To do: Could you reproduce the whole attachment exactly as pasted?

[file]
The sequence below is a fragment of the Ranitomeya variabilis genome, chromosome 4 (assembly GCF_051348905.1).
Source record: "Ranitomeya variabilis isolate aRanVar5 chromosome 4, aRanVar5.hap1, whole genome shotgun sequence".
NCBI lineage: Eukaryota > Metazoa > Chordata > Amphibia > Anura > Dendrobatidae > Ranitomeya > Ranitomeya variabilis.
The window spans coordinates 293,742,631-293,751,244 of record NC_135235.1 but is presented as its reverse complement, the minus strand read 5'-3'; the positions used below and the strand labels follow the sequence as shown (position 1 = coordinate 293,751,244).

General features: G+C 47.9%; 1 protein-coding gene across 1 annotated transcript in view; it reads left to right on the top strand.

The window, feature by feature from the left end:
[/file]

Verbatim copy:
The sequence below is a fragment of the Ranitomeya variabilis genome, chromosome 4 (assembly GCF_051348905.1).
Source record: "Ranitomeya variabilis isolate aRanVar5 chromosome 4, aRanVar5.hap1, whole genome shotgun sequence".
NCBI lineage: Eukaryota > Metazoa > Chordata > Amphibia > Anura > Dendrobatidae > Ranitomeya > Ranitomeya variabilis.
The window spans coordinates 293,742,631-293,751,244 of record NC_135235.1 but is presented as its reverse complement, the minus strand read 5'-3'; the positions used below and the strand labels follow the sequence as shown (position 1 = coordinate 293,751,244).

General features: G+C 47.9%; 1 protein-coding gene across 1 annotated transcript in view; it reads left to right on the top strand.

The window, feature by feature from the left end: